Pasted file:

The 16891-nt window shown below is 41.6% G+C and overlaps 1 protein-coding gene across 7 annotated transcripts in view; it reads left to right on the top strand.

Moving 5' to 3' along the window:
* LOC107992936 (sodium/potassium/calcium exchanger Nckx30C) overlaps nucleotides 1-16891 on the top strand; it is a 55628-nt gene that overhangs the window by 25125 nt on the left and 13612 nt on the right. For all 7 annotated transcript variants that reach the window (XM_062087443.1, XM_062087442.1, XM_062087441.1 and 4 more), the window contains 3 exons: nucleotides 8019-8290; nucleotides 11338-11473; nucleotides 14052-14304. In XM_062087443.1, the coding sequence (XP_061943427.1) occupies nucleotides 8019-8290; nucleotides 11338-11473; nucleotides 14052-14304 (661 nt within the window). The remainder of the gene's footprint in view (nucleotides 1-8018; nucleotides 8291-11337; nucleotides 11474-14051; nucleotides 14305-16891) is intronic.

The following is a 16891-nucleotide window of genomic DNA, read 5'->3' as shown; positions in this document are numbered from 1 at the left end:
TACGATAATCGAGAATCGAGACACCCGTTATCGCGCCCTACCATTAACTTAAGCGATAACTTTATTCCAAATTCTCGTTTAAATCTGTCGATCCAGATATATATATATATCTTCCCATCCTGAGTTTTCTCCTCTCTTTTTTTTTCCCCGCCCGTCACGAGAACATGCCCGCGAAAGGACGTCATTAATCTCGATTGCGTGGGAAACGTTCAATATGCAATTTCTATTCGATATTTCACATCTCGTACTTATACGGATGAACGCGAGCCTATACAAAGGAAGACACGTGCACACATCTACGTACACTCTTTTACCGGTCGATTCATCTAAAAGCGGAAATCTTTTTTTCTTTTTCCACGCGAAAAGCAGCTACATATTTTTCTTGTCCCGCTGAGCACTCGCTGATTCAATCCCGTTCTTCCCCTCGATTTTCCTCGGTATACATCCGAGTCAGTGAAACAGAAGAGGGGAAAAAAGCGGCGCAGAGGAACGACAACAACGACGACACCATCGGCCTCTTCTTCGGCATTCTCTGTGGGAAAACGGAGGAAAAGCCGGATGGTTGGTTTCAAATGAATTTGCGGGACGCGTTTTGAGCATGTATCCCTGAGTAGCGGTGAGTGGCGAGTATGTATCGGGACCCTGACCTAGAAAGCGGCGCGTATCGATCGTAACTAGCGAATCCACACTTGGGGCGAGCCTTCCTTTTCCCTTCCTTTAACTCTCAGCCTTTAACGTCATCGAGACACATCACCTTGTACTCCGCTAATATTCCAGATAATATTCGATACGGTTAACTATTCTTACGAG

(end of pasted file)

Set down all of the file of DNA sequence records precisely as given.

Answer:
The 16891-nt window shown below is 41.6% G+C and overlaps 1 protein-coding gene across 7 annotated transcripts in view; it reads left to right on the top strand.

Moving 5' to 3' along the window:
* LOC107992936 (sodium/potassium/calcium exchanger Nckx30C) overlaps nucleotides 1-16891 on the top strand; it is a 55628-nt gene that overhangs the window by 25125 nt on the left and 13612 nt on the right. For all 7 annotated transcript variants that reach the window (XM_062087443.1, XM_062087442.1, XM_062087441.1 and 4 more), the window contains 3 exons: nucleotides 8019-8290; nucleotides 11338-11473; nucleotides 14052-14304. In XM_062087443.1, the coding sequence (XP_061943427.1) occupies nucleotides 8019-8290; nucleotides 11338-11473; nucleotides 14052-14304 (661 nt within the window). The remainder of the gene's footprint in view (nucleotides 1-8018; nucleotides 8291-11337; nucleotides 11474-14051; nucleotides 14305-16891) is intronic.

The following is a 16891-nucleotide window of genomic DNA, read 5'->3' as shown; positions in this document are numbered from 1 at the left end:
TACGATAATCGAGAATCGAGACACCCGTTATCGCGCCCTACCATTAACTTAAGCGATAACTTTATTCCAAATTCTCGTTTAAATCTGTCGATCCAGATATATATATATATCTTCCCATCCTGAGTTTTCTCCTCTCTTTTTTTTTCCCCGCCCGTCACGAGAACATGCCCGCGAAAGGACGTCATTAATCTCGATTGCGTGGGAAACGTTCAATATGCAATTTCTATTCGATATTTCACATCTCGTACTTATACGGATGAACGCGAGCCTATACAAAGGAAGACACGTGCACACATCTACGTACACTCTTTTACCGGTCGATTCATCTAAAAGCGGAAATCTTTTTTTCTTTTTCCACGCGAAAAGCAGCTACATATTTTTCTTGTCCCGCTGAGCACTCGCTGATTCAATCCCGTTCTTCCCCTCGATTTTCCTCGGTATACATCCGAGTCAGTGAAACAGAAGAGGGGAAAAAAGCGGCGCAGAGGAACGACAACAACGACGACACCATCGGCCTCTTCTTCGGCATTCTCTGTGGGAAAACGGAGGAAAAGCCGGATGGTTGGTTTCAAATGAATTTGCGGGACGCGTTTTGAGCATGTATCCCTGAGTAGCGGTGAGTGGCGAGTATGTATCGGGACCCTGACCTAGAAAGCGGCGCGTATCGATCGTAACTAGCGAATCCACACTTGGGGCGAGCCTTCCTTTTCCCTTCCTTTAACTCTCAGCCTTTAACGTCATCGAGACACATCACCTTGTACTCCGCTAATATTCCAGATAATATTCGATACGGTTAACTATTCTTACGAG